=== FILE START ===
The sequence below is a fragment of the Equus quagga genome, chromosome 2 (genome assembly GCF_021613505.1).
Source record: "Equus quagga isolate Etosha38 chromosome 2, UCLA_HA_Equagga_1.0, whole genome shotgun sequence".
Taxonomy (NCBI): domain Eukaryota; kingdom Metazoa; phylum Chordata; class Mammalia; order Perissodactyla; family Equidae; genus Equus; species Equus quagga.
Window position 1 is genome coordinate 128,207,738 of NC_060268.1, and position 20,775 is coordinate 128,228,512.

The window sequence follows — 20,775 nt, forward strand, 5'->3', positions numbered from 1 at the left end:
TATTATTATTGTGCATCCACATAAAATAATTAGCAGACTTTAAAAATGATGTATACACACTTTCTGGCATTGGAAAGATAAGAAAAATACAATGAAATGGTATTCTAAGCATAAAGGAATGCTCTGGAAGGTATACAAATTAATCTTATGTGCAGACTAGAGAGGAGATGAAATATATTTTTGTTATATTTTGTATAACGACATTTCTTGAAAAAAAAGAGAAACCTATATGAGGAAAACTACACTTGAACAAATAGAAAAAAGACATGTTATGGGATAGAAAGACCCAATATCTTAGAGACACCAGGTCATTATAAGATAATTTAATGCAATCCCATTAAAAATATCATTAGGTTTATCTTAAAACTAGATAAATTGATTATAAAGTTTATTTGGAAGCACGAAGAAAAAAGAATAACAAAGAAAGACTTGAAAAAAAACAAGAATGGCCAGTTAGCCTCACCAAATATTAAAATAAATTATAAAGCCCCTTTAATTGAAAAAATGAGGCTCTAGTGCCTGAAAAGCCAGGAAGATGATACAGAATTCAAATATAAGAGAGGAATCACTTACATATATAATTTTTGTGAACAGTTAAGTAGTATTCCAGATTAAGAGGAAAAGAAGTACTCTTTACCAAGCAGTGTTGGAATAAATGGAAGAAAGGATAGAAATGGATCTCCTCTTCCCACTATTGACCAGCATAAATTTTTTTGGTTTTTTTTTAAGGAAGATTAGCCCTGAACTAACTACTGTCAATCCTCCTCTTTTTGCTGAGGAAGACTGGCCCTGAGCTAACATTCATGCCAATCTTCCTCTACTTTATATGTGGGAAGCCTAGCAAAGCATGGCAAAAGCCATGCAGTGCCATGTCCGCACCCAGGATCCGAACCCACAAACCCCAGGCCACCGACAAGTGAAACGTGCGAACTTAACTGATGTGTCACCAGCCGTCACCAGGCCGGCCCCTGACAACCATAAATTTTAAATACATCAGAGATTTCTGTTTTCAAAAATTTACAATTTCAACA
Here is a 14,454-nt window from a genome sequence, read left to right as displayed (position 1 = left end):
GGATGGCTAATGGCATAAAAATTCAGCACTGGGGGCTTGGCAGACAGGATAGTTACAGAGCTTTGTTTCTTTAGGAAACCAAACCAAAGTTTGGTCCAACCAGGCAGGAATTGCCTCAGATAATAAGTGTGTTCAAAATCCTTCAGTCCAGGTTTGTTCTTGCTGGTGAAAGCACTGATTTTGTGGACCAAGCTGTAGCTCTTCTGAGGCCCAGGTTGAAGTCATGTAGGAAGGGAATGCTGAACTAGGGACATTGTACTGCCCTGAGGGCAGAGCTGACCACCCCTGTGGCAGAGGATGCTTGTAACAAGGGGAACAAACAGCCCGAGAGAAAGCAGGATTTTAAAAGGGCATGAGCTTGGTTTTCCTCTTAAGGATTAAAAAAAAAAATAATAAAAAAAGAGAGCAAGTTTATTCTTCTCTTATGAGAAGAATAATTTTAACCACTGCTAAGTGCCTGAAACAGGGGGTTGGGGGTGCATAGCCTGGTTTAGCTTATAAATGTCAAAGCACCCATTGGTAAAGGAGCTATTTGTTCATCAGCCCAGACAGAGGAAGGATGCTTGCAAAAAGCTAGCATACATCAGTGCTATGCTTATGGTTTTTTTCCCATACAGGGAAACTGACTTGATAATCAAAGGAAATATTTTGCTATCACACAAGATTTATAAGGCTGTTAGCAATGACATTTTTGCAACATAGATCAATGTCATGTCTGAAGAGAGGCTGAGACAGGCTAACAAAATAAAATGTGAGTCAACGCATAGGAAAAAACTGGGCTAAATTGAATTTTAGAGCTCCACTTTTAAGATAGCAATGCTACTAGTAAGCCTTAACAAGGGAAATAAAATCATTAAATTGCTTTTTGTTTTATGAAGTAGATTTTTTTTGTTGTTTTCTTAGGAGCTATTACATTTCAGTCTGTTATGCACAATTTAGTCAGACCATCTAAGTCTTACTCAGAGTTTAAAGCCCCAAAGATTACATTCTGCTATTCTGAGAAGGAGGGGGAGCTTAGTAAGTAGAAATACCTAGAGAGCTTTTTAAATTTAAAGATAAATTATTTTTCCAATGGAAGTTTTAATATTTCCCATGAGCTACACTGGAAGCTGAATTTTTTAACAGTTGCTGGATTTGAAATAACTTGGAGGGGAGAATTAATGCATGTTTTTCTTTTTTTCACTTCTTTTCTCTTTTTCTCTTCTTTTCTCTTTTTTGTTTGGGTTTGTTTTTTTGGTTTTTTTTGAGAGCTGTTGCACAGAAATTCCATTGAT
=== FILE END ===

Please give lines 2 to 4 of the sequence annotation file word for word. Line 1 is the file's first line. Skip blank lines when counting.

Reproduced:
Source record: "Equus quagga isolate Etosha38 chromosome 2, UCLA_HA_Equagga_1.0, whole genome shotgun sequence".
Taxonomy (NCBI): domain Eukaryota; kingdom Metazoa; phylum Chordata; class Mammalia; order Perissodactyla; family Equidae; genus Equus; species Equus quagga.
Window position 1 is genome coordinate 128,207,738 of NC_060268.1, and position 20,775 is coordinate 128,228,512.